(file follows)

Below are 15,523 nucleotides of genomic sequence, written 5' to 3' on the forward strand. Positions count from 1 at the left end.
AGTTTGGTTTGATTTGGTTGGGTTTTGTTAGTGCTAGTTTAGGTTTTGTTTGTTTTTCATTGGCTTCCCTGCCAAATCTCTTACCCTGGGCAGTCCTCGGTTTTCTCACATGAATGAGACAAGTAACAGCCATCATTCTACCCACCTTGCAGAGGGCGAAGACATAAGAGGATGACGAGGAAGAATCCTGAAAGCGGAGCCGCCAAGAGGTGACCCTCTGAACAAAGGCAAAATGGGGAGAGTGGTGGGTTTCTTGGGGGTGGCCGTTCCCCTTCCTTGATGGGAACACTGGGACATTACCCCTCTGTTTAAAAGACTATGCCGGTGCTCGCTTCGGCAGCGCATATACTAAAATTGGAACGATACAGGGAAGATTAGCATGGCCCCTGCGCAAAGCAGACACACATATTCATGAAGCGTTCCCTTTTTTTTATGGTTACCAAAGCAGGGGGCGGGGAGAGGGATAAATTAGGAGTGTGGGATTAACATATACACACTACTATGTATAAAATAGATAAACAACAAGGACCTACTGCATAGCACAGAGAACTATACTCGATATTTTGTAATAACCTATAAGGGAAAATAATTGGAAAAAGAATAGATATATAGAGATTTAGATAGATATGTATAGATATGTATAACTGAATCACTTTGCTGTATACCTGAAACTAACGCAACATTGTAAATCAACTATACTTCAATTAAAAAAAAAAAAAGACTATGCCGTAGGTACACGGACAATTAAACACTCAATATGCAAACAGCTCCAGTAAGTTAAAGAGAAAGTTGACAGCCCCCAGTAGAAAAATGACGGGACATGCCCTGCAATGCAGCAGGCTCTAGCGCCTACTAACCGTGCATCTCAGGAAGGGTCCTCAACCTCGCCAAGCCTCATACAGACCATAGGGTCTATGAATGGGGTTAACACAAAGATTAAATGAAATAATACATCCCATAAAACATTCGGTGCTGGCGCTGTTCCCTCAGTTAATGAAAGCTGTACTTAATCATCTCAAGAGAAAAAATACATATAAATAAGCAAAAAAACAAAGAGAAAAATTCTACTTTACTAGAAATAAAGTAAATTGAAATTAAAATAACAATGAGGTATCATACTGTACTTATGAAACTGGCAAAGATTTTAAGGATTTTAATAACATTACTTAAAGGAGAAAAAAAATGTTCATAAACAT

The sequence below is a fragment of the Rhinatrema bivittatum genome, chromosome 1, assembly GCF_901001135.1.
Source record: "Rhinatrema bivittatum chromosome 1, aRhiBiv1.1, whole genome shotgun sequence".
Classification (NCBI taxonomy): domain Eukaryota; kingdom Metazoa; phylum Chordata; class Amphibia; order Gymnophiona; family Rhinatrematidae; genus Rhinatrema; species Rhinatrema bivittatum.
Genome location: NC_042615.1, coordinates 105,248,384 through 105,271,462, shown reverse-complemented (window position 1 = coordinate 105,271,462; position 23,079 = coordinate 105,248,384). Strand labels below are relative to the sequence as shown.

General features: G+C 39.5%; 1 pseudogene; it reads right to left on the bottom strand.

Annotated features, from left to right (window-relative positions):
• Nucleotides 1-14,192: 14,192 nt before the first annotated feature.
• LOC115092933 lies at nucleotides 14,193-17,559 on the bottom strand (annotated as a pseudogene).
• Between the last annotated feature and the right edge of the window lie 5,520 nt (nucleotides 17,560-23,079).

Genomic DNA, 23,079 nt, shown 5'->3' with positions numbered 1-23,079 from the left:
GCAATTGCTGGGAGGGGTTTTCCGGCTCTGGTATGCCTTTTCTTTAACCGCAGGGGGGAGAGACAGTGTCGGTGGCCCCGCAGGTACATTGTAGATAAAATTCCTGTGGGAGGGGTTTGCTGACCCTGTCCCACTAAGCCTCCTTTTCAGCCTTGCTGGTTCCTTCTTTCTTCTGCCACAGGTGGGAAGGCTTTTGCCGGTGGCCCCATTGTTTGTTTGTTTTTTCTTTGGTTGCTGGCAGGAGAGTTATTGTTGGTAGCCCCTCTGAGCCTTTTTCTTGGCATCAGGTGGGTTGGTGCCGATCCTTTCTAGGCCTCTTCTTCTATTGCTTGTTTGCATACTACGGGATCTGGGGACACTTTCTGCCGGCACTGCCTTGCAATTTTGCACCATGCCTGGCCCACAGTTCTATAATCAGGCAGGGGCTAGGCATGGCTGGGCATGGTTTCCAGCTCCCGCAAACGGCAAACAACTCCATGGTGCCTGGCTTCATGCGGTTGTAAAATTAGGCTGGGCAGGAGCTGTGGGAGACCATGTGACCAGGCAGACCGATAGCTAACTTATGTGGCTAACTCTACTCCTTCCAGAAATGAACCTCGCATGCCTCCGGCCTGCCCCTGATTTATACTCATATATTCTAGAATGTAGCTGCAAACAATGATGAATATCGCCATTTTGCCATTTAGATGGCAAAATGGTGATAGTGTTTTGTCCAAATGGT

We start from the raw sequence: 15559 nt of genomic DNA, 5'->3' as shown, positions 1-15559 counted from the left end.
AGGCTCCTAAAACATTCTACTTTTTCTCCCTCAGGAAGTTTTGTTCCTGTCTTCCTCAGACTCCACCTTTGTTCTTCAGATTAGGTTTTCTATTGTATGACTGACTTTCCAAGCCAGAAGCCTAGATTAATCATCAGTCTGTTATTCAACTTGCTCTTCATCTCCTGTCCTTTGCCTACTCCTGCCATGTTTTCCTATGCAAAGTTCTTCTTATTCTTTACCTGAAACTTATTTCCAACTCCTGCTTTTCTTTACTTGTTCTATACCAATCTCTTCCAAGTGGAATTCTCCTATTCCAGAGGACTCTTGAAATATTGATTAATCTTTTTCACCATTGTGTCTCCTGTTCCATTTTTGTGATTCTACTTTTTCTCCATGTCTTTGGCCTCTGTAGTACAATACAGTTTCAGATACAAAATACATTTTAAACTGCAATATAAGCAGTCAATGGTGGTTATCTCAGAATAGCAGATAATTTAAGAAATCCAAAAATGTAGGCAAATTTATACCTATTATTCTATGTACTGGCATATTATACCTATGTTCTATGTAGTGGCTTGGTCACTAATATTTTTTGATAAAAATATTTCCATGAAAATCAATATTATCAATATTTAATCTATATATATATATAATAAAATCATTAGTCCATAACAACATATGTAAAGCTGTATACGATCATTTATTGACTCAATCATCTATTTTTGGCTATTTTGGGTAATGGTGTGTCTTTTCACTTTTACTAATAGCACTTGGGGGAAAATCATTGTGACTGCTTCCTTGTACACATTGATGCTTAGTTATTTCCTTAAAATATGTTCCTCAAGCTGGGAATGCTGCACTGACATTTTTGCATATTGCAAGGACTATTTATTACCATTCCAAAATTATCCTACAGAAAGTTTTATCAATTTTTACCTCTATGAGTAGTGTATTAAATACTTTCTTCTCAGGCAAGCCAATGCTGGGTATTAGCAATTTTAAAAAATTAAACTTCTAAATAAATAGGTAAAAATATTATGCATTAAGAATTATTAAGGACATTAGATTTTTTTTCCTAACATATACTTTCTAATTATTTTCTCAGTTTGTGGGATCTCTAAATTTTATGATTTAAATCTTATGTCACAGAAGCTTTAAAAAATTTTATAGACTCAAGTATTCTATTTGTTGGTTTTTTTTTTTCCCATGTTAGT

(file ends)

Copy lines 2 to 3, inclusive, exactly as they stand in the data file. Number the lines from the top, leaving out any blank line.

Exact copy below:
AGTTTGGTTTGATTTGGTTGGGTTTTGTTAGTGCTAGTTTAGGTTTTGTTTGTTTTTCATTGGCTTCCCTGCCAAATCTCTTACCCTGGGCAGTCCTCGGTTTTCTCACATGAATGAGACAAGTAACAGCCATCATTCTACCCACCTTGCAGAGGGCGAAGACATAAGAGGATGACGAGGAAGAATCCTGAAAGCGGAGCCGCCAAGAGGTGACCCTCTGAACAAAGGCAAAATGGGGAGAGTGGTGGGTTTCTTGGGGGTGGCCGTTCCCCTTCCTTGATGGGAACACTGGGACATTACCCCTCTGTTTAAAAGACTATGCCGGTGCTCGCTTCGGCAGCGCATATACTAAAATTGGAACGATACAGGGAAGATTAGCATGGCCCCTGCGCAAAGCAGACACACATATTCATGAAGCGTTCCCTTTTTTTTATGGTTACCAAAGCAGGGGGCGGGGAGAGGGATAAATTAGGAGTGTGGGATTAACATATACACACTACTATGTATAAAATAGATAAACAACAAGGACCTACTGCATAGCACAGAGAACTATACTCGATATTTTGTAATAACCTATAAGGGAAAATAATTGGAAAAAGAATAGATATATAGAGATTTAGATAGATATGTATAGATATGTATAACTGAATCACTTTGCTGTATACCTGAAACTAACGCAACATTGTAAATCAACTATACTTCAATTAAAAAAAAAAAAAGACTATGCCGTAGGTACACGGACAATTAAACACTCAATATGCAAACAGCTCCAGTAAGTTAAAGAGAAAGTTGACAGCCCCCAGTAGAAAAATGACGGGACATGCCCTGCAATGCAGCAGGCTCTAGCGCCTACTAACCGTGCATCTCAGGAAGGGTCCTCAACCTCGCCAAGCCTCATACAGACCATAGGGTCTATGAATGGGGTTAACACAAAGATTAAATGAAATAATACATCCCATAAAACATTCGGTGCTGGCGCTGTTCCCTCAGTTAATGAAAGCTGTACTTAATCATCTCAAGAGAAAAAATACATATAAATAAGCAAAAAAACAAAGAGAAAAATTCTACTTTACTAGAAATAAAGTAAATTGAAATTAAAATAACAATGAGGTATCATACTGTACTTATGAAACTGGCAAAGATTTTAAGGATTTTAATAACATTACTTAAAGGAGAAAAAAAATGTTCATAAACAT

The sequence below is a fragment of the Rhinatrema bivittatum genome, chromosome 1, assembly GCF_901001135.1.